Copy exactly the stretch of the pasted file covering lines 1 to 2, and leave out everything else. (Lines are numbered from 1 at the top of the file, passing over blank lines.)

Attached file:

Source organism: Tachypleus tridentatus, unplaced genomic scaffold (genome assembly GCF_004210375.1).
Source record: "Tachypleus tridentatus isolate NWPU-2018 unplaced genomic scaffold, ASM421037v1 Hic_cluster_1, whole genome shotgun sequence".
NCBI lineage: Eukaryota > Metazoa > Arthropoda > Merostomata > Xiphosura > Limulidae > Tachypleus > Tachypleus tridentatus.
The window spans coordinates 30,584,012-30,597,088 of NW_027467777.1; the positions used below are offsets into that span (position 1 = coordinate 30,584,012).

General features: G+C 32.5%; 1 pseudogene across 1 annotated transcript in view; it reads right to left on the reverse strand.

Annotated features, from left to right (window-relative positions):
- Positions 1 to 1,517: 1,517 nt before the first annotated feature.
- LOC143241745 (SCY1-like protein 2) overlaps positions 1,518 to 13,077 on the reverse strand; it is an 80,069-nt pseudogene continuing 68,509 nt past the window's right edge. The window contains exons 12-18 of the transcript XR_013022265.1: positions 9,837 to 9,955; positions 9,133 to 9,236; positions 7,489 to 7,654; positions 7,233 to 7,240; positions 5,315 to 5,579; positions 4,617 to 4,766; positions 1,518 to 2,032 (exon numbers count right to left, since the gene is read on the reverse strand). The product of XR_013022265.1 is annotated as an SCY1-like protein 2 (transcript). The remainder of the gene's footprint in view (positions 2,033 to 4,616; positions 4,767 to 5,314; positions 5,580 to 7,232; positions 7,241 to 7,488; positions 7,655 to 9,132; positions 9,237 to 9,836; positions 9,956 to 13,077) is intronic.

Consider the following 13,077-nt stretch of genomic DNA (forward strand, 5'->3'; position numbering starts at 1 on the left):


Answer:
Source organism: Tachypleus tridentatus, unplaced genomic scaffold (genome assembly GCF_004210375.1).
Source record: "Tachypleus tridentatus isolate NWPU-2018 unplaced genomic scaffold, ASM421037v1 Hic_cluster_1, whole genome shotgun sequence".